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The power of diversity in FLOSS
There is quite a bit of talk about the Microsoft-Novell deal, Oracle's support for RedHat Linux, Sun's release of Java as FLOSS using the GNU GPL, and many other Linux and Open Source stories. They got me to thinking: We don't know which strategies being carried out by various companies are likely to succeed in the marketplace, but we do know that whoever wins they can't help but be part of the Linux/FLOSS ecosystem.
Microsoft is unique in the marketplace, and if they fail it will likely take with them the ideological hold that software business models based on artificial marginal costs had on them. Some other company might buy the source code currently owned by Microsoft, but it is unlikely that any successor would follow their narrow vision.
If the strategies of any of the current companies building their businesses on top of FLOSS fail, there will continue to be many other companies able to continue development of the software and provide a wide variety of different support options.
When I was interviewed for the article in ITWorld Canada it was soon after I had read about the deal that morning, and long before Novell stopped allowing Microsoft to speak on their behalf. As a policy person I was most concerned about the politics around the cancer in the software industry represented by software patents, and only evaluated the deal in those terms. Reflecting on the deal later in the week when Novell released their FAQ, I saw it as a different strategy being attempted by Novell that could easily benefit the larger FLOSS ecosystem, rather than anything that could have a long-term negative impact.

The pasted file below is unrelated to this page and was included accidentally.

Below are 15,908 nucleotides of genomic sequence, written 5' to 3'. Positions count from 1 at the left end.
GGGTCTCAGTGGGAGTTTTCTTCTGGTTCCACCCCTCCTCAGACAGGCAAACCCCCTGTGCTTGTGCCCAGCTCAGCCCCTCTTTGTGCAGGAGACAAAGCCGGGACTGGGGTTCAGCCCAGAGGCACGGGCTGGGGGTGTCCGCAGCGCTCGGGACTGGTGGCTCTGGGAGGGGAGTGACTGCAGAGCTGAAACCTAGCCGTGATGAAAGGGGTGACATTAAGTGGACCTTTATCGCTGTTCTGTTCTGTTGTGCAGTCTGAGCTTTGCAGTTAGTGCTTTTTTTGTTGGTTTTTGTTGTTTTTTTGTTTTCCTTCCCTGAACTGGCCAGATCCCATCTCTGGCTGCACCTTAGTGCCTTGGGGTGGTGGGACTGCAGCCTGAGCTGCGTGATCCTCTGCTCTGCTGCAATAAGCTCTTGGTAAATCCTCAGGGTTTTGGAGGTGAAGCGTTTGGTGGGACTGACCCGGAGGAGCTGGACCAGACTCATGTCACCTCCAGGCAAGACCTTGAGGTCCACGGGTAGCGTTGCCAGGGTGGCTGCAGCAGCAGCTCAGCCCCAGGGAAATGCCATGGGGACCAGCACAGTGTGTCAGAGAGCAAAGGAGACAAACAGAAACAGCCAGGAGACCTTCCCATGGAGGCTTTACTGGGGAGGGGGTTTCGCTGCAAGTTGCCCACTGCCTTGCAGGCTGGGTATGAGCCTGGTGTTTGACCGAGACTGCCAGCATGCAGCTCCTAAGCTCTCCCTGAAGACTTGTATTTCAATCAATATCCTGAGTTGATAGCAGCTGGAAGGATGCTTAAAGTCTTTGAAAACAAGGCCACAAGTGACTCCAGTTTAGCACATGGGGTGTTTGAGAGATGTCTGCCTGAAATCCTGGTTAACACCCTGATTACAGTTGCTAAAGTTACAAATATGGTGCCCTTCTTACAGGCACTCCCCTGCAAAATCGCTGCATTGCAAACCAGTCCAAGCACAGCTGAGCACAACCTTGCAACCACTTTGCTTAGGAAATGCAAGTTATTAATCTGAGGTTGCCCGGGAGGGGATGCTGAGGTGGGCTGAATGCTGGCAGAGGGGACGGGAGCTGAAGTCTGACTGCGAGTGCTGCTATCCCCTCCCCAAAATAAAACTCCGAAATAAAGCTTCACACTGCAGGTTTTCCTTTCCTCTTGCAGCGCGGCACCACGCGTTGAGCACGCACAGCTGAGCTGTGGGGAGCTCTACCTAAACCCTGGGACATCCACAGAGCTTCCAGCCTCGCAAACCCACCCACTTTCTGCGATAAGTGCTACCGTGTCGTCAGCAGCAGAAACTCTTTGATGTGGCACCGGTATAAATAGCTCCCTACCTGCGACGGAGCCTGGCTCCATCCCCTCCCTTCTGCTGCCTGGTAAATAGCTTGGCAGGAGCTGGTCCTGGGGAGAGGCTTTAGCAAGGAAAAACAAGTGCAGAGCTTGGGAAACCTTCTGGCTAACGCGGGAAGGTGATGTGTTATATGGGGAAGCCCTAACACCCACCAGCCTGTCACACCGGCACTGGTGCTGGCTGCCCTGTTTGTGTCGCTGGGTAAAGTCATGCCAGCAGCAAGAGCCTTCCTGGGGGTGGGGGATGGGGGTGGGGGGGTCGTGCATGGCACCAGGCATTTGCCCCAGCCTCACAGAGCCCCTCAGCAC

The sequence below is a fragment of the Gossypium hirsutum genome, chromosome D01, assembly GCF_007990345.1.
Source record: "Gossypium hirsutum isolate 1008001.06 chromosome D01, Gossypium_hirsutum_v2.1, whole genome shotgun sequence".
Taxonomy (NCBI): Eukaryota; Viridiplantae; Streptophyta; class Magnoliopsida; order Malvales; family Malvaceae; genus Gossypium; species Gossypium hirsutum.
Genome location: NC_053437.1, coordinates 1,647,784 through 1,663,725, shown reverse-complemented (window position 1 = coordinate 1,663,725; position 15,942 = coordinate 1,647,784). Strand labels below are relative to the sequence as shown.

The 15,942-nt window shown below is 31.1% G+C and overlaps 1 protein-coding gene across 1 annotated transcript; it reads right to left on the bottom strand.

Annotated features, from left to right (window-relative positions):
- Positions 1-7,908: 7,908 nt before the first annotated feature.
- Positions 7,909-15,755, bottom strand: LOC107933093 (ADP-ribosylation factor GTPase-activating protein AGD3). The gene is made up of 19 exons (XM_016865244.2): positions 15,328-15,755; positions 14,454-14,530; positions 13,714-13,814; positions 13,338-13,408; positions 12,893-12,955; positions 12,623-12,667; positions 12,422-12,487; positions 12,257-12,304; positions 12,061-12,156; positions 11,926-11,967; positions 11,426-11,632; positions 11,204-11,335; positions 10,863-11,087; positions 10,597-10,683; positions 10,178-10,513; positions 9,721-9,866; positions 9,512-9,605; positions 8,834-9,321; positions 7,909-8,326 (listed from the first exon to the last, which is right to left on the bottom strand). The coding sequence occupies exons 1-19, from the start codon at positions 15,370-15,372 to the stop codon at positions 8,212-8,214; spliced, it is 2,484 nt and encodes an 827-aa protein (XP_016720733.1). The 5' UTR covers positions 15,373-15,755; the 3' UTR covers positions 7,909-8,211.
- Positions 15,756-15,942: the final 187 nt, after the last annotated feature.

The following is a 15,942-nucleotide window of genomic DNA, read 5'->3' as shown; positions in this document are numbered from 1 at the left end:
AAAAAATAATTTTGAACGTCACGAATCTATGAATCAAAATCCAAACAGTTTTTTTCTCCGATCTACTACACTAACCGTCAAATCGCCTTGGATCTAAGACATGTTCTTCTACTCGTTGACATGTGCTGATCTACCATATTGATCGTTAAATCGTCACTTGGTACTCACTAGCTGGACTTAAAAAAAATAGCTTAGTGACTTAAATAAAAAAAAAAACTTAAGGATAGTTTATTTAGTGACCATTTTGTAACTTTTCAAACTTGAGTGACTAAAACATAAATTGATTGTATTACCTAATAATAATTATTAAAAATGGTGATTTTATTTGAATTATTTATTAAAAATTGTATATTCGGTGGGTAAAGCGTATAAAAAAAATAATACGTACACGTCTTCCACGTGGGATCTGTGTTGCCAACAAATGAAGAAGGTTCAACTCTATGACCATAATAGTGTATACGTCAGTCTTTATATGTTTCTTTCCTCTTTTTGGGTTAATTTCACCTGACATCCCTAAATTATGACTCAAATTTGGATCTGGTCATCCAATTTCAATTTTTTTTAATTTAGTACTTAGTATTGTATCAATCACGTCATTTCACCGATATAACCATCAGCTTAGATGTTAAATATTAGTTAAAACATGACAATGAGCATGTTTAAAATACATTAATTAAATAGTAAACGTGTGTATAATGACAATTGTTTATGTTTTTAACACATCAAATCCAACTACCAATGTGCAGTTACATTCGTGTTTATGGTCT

Will the current strategies by these companies work out for them in the long run? Time will tell, but as long as time moves forward and not in reverse we know we will see continued growth in the overall FLOSS marketplace of companies and ideas.
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